Borough President Scott Stringer considers community boards “the first line of defense for Manhattan neighborhoods.” But one name among his final round of appointments, announced yesterday, makes you wonder if Stringer believes Manhattan neighborhoods should be protected from reckless drivers.
Stringer re-upped CB 7’s Daniel Zweig, who along with transportation committee co-chair Andrew Albert opposed the expansion of protected bike lanes on the Upper West Side. Though the existing protected lane on Columbus Avenue has made conditions safer for all street users — pedestrian injuries are down 41 precent — Zweig has said he does not believe DOT’s numbers.
After months of delays by its transportation committee, CB 7 endorsed extending bike and pedestrian infrastructure on Columbus by a wide margin.
Zweig’s reappointment was recommended by City Council Member Inez Dickens. Dickens remained silent last year as a DOT proposal to tame traffic on deadly Adam Clayton Powell Jr. Boulevard was watered down at the behest of CB 10.
Albert will be eligible for reappointment next year, after Stringer leaves office, as will Erik Mayor and Frank Brija, two Stringer appointees to CB 11. Brija and Mayor, owners of Patsy’s Pizza and Milk Burger, respectively, waged a misinformation campaign against proposed safety measures for First and Second Avenues in East Harlem, leading the board to temporarily rescind its support for the project.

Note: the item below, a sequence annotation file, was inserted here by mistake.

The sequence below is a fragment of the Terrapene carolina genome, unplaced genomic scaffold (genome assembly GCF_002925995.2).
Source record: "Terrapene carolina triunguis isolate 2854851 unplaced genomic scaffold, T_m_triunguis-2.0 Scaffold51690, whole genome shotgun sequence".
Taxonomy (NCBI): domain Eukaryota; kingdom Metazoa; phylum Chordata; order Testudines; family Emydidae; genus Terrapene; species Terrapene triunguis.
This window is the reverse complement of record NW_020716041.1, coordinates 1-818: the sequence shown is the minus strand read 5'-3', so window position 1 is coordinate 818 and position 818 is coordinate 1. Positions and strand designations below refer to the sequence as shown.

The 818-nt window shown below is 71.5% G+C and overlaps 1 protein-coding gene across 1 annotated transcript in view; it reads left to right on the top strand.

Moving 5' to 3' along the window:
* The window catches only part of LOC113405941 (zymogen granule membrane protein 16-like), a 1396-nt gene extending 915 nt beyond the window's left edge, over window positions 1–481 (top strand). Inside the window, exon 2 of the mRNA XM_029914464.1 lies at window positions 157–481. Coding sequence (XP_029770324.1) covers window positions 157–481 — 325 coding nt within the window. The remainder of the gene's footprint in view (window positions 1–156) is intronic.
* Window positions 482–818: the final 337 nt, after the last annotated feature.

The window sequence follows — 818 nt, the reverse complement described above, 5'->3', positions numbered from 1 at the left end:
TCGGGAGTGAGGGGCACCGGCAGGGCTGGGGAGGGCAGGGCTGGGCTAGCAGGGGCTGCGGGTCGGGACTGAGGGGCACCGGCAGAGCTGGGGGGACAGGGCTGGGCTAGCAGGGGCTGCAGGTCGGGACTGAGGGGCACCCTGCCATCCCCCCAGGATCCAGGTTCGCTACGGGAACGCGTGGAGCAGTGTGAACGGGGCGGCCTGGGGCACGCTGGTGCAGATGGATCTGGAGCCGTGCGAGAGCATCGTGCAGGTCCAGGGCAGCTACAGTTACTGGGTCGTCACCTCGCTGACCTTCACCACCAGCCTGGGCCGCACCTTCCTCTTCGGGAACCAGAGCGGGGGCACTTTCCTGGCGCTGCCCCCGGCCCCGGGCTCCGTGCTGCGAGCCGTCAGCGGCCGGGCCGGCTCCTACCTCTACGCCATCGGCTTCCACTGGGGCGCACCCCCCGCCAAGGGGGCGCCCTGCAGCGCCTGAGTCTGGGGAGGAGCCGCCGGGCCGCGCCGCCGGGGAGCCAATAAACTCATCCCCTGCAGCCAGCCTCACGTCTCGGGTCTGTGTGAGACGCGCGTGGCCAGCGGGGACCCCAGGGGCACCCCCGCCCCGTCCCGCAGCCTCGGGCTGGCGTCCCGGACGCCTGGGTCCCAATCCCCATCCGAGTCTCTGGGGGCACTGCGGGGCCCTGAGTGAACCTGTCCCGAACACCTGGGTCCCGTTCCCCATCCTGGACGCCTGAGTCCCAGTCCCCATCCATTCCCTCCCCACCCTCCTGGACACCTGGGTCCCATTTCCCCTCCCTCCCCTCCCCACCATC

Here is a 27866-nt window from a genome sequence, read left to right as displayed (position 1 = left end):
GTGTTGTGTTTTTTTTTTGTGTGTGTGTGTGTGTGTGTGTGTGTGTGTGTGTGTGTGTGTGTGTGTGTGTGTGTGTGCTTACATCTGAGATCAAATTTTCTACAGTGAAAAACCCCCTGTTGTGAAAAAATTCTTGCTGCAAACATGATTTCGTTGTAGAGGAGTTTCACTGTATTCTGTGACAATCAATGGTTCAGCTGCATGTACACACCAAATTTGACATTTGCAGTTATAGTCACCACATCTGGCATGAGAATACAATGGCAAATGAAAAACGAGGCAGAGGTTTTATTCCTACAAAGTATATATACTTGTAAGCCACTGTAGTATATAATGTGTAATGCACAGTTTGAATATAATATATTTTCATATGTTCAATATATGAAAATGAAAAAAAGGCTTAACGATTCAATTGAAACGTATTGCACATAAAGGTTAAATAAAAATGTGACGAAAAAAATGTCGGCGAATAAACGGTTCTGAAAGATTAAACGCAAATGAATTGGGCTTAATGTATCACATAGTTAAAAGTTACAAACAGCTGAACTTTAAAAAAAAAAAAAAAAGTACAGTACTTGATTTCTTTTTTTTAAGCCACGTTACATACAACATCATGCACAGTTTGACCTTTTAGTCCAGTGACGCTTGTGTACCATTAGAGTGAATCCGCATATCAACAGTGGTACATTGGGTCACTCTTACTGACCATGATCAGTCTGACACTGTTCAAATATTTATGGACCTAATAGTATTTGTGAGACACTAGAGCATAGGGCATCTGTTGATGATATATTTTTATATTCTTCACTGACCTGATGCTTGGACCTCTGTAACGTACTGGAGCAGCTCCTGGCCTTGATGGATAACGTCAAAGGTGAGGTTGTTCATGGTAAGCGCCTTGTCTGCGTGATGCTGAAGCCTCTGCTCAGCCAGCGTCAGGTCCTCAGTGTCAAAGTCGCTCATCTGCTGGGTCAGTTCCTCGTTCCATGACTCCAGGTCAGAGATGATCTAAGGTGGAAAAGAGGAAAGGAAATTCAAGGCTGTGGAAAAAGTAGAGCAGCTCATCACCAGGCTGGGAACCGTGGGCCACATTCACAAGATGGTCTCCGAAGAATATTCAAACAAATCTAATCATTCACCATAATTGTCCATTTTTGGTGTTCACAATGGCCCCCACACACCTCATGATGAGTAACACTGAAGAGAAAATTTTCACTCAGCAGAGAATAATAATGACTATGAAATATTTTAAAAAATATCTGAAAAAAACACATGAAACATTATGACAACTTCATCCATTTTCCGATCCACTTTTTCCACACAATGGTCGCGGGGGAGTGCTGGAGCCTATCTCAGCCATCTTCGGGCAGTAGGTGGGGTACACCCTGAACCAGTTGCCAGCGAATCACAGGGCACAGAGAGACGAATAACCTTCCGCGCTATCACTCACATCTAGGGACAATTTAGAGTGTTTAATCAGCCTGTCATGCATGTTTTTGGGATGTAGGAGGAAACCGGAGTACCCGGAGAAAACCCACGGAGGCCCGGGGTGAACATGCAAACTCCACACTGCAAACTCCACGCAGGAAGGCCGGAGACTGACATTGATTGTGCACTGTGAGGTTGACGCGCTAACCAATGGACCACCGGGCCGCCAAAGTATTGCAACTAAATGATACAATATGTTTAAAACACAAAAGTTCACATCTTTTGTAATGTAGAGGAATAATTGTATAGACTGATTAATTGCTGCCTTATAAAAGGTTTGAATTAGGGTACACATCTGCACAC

Among other claims, Brija and Mayor said that safer space for cycling and shorter pedestrian crossings would increase asthma rates.
When 6-year-old Amar Diarrassouba was crushed by a truck driver at an intersection that was slated for improvements, Mayor blamed the victim’s 9-year-old brother. During the ensuing backlash on Twitter, Mayor wrote: “[E]xplain how a narrow road is healthier? Is it like breathing through a straw?”
While some of Stringer’s community board picks are obstacles to safer streets, at least he’s open about who’s behind the appointments, which is more than can be said for other borough presidents.